This radish-like cousin has been found all across Europe and Asia for centuries. It's a root vegetable which stores well, and both the root (the turnip itself) and the greens can be consumed. Turnips can be peeled before cooking, eaten raw or diced. When cooking this root vegetable, be sure to serve it al dente; avoid overcooking as its sweetness will diminish. Studies have suggested that turnips can help prevent gallbladder cancer, and they are a good source of Vitamin C.
Turnip Recipes in this Section:
Braised Turnips with Mustard Sauce
1 Tbsp olive oil
1 lb turnips, small ones quartered and large ones cut into eighths
salt and pepper
1/2 cup vegetable stock
2 Tbsp whole grain mustard
1 tsp arrowroot powder (or cornstarch)
Heat olive oil over medium heat in a medium skillet. Add turnips, sprinkle with salt and pepper, and brown, stirring frequently, for about 10 min. Pour in veggie stock, cover, reduce heat to low, and let simmer for 10-15 min, until turnips are tender. Remove turnips, leaving liquid in the pan, and set aside. Stir mustard and arrowroot powder together, and then add this to the remaining liquid in the pan. Let this cook over low heat until it thickens (2-3 min), and then pour over turnips. Serves 2.
Turnip and Roasted Garlic Puree
1 very large or a few smaller turnips, diced to 1/2 inch cubes
1-2 tbs. olive oil
salt and pepper, to taste
1 head garlic
a few tablespoons water or stock
Roast the turnips: Place diced turnip on a foil-line baking sheet and drizzle with olive oil. Sprinkle with salt and pepper, stir to coat, and roast at 400 degrees until tender and beginning to brown, 30min. - 1hr., depending on your oven.
Meanwhile, roast the garlic: slice the top off of one head of garlic. Drizzle with oil and sprinkle with salt, then wrap completely in foil and place in the oven along with the turnips until cloves are soft and mushy.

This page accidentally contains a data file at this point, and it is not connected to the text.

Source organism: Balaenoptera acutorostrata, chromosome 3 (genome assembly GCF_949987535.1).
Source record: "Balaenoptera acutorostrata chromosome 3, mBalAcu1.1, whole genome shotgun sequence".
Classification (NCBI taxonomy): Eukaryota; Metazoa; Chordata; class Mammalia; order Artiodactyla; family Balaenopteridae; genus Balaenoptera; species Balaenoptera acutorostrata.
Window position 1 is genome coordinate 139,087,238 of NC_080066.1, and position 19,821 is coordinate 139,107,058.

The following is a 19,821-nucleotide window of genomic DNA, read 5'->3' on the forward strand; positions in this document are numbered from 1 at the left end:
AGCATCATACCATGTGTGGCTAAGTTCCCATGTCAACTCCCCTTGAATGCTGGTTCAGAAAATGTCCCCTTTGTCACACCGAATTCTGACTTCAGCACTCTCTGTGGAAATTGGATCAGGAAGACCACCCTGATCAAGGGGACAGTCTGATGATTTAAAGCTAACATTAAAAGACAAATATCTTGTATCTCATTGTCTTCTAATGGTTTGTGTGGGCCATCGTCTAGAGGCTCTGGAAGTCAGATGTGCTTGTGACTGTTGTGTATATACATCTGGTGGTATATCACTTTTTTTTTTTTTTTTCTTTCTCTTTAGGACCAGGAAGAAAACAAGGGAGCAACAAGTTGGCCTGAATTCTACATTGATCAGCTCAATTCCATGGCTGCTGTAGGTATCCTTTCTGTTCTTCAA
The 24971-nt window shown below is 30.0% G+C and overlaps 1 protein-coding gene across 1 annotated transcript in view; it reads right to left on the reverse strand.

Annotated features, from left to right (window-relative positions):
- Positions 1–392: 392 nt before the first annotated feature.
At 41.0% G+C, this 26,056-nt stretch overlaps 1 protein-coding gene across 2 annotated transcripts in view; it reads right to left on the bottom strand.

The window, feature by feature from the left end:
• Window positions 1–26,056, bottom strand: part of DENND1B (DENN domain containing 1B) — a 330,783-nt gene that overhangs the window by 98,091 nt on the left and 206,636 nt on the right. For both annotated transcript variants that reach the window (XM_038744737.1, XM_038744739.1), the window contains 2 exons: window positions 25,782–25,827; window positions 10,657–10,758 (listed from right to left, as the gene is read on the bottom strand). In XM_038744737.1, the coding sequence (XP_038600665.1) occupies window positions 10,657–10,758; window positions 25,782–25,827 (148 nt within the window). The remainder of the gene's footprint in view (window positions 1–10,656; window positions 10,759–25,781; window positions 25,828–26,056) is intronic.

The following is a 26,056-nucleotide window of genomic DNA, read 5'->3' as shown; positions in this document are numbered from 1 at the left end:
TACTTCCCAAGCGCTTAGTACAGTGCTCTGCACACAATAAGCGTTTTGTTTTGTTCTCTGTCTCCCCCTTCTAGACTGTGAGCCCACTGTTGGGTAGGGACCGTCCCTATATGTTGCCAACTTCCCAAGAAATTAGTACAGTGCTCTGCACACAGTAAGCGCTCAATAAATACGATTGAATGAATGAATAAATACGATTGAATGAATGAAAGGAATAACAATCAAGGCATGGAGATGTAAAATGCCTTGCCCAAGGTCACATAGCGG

To make puree, place roasted turnips in the bowl of a food processor. Squeeze the head of garlic to extract the soft flesh, and add to the turnips. Puree until smooth, drizzling some stock or water into the whirling puree to achieve the proper consistency. Season to taste and serve. Pairs wells with a perfectly roasted piece of chicken or turkey.
Indian Spiced Turnips
2 tablespoons canola oil
1 large onion, thinly sliced
1/2 teaspoon fresh ginger, finely chopped, then ground to a paste
1/2 teaspoon fresh garlic, finely chopped, then ground to a paste
2 fresh green chilies, thinly sliced
1 teaspoon whole mustard seeds
1 teaspoon ground cumin
1 teaspoon ground coriander
1 14 ounce can Muir Glen Fire Roasted Diced Tomatoes
1/2 teaspoon turmeric
2/3 cup water
10 ounces fresh turnips, peeled and diced (2 cups or so)
1/2 teaspoon brown or raw sugar
salt to taste
1/2 cup firmly packed fresh cilantro leaves, roughly chopped
Heat the oil in a heavy-bottomed pot and fry the onions until they are golden. Add the ginger and garlic paste, the chilies and the fresh mustard seeds and keep cooking and stirring, until the mustard seeds pop and the onions are dark reddish brown.
Sprinkle the ground cumin and coriander over the onions, and stir and fry for another thirty seconds, or until the fragrance of these spices is released. Pour in the tomatoes, the turmeric and water, and stir to thoroughly combine.
Add the turnips, and cover. Bring to a boil, then turn down to a simmer, and cook until the turnips are softened, but are not falling apart. (You may need to add water if it all simmers away before your turnips are done–it depends on the age of your turnips. Older, woodier roots take longer to cook than the younger, fresh crisp ones.) Sprinkle with the sugar and add salt to taste. Stir in the cilantro and serve immediately.
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What's your favorite way to prepare our fresh produce? Do you have a no-fail recipe you'd like to share with our members? Please contact us, and we will be happy to pass it along on these pages or in our weekly newsletters!